The authors examined associations of health behaviors over a 17-year period, separately and in combination, with cognition in late midlife in 5,123 men and women from the Whitehall II study (United Kingdom). Health behaviors were assessed in early midlife (mean age = 44 years; phase 1, 1985-1988), in midlife (mean age = 56 years; phase 5, 1997-1999), and in late midlife (mean age = 61 years; phase 7, 2002-2004). A score of the number of unhealthy behaviors (smoking, alcohol abstinence, low physical activity, and low fruit and vegetable consumption) was defined as ranging from 0 to 4. Poor (defined as scores in the worst sex-specific quintile) executive function and memory in late midlife (phase 7) were analyzed as outcomes. Compared with those with no unhealthy behaviors, those with 3-4 unhealthy behaviors at phase 1 (odds ratio (OR) = 1.84, 95% confidence interval (CI): 1.27, 2.65), phase 5 (OR = 2.38, 95% CI: 1.76, 3.22), and phase 7 (OR = 2.76, 95% CI: 2.04, 3.73) were more likely to have poor executive function. A similar association was observed for memory. The odds of poor executive function and memory were the greater the more times the participant reported unhealthy behaviors over the 3 phases. This study suggests that both the number of unhealthy behaviors and their duration are associated with subsequent cognitive function in later life.
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                Author and article information

                Contributors
                nick.meader@york.ac.uk
                kristel.a.king@gmail.com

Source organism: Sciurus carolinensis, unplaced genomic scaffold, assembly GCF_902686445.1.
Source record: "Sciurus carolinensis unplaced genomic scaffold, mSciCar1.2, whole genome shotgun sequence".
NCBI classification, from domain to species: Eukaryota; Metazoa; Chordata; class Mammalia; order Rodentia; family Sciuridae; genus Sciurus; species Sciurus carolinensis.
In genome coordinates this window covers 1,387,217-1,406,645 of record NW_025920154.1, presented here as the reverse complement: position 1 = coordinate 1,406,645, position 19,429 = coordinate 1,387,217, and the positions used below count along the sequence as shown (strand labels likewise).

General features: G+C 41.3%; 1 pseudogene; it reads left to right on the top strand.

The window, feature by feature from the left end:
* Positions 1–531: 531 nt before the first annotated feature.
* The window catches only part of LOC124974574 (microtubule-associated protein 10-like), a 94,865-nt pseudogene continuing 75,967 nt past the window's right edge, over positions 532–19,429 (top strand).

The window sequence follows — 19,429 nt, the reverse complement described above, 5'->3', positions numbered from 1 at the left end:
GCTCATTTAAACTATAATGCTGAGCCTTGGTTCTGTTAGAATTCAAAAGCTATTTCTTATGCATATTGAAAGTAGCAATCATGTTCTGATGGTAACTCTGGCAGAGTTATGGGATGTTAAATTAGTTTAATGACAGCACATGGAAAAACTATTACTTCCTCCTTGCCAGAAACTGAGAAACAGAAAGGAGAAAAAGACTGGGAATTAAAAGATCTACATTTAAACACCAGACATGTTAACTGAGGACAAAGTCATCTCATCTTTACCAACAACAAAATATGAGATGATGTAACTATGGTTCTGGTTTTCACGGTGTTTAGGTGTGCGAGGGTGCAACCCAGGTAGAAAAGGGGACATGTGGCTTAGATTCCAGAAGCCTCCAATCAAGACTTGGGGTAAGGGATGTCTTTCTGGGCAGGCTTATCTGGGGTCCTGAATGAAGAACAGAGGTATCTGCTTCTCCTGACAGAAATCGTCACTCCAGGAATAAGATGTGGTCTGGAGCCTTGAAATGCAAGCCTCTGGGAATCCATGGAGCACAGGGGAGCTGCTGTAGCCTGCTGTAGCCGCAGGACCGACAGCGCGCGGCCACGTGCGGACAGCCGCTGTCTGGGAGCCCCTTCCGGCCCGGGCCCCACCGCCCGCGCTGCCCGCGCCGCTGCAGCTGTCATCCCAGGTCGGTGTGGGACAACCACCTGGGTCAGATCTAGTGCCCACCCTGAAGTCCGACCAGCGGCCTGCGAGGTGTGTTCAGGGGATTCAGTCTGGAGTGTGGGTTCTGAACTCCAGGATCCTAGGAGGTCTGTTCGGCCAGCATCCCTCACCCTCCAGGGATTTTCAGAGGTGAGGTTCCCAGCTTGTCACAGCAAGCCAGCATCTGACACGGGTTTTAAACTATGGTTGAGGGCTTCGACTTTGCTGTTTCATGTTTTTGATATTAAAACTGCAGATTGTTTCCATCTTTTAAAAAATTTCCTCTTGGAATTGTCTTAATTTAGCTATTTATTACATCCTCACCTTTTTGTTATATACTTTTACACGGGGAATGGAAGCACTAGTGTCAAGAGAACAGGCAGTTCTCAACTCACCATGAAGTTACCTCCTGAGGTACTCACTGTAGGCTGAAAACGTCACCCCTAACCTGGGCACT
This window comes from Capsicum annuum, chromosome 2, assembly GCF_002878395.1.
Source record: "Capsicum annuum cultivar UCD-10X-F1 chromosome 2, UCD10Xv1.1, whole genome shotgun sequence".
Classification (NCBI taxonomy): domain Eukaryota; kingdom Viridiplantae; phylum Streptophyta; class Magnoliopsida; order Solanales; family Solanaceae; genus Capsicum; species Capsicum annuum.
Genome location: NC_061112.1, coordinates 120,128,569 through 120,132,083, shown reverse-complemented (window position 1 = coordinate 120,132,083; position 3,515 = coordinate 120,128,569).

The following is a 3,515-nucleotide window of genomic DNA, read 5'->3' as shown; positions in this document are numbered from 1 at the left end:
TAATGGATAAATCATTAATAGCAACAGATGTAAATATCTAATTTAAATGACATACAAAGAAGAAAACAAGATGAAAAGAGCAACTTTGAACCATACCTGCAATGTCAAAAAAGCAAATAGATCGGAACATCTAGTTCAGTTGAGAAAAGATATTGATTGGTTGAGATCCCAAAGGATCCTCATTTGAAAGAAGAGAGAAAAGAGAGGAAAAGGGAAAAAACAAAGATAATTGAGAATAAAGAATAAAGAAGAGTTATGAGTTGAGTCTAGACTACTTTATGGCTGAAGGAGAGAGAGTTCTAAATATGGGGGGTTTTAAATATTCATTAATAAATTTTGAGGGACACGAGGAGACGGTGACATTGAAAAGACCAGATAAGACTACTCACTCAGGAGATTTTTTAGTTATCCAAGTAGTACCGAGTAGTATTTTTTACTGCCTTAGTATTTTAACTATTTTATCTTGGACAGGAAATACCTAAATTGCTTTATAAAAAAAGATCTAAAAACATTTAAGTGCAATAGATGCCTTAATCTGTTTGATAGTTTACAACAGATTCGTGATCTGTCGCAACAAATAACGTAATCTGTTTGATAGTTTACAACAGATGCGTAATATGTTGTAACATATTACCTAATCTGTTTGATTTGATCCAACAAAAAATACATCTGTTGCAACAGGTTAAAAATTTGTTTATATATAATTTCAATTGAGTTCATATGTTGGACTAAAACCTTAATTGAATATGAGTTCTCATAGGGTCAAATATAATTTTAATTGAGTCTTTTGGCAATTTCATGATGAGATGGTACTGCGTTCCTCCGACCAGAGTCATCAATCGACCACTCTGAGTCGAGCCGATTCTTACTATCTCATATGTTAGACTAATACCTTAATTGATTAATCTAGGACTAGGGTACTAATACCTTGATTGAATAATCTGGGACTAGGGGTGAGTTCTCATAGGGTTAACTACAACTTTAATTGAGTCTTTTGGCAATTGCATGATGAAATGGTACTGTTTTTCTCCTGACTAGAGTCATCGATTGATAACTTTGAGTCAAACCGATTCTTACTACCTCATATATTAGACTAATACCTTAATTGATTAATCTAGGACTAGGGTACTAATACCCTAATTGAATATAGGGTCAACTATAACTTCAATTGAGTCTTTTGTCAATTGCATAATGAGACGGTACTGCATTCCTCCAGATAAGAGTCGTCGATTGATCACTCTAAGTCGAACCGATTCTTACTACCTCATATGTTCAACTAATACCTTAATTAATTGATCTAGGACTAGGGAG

moe.byrne@york.ac.uk
                kath.wright@york.ac.uk
                hilary.graham@york.ac.uk
                mark.petticrew@lshtm.ac.uk
                christine.power@ucl.ac.uk
                martin.white@mrc-epid.cam.ac.uk
                amanda.sowden@york.ac.uk
                Journal
                BMC Public Health
                BMC Public Health
                BMC Public Health
                BioMed Central (London )
                1471-2458
                29 July 2016
                29 July 2016
                2016
                : 16
                Affiliations
                [1 ]Centre for Reviews and Dissemination, University of York, York, YO10 5DD UK
                [2 ]Department of Health Sciences, University of York, York, UK
                [3 ]Department of Social and Environmental Health Research, London School of Hygiene and Tropical Medicine, London, UK
                [4 ]Population, Policy and Practice, UCL Institute of Child Health, London, UK
                [5 ]UKCRC Centre for Diet and Activity Research (CEDAR), MRC Epidemiology Unit, University of Cambridge, Cambridge, UK
                Article
                3373
                10.1186/s12889-016-3373-6
                4966774
                27473458
                © The Author(s). 2016

                Open AccessThis article is distributed under the terms of the Creative Commons Attribution 4.0 International License ( http://creativecommons.org/licenses/by/4.0/), which permits unrestricted use, distribution, and reproduction in any medium, provided you give appropriate credit to the original author(s) and the source, provide a link to the Creative Commons license, and indicate if changes were made. The Creative Commons Public Domain Dedication waiver ( http://creativecommons.org/publicdomain/zero/1.0/) applies to the data made available in this article, unless otherwise stated.

                Funding
                Funded by: Department of Health, UK
                Categories
                Research Article
                Custom metadata
                © The Author(s) 2016

                Public health

                co-occurrence, clustering, systematic review, multiple risk behaviours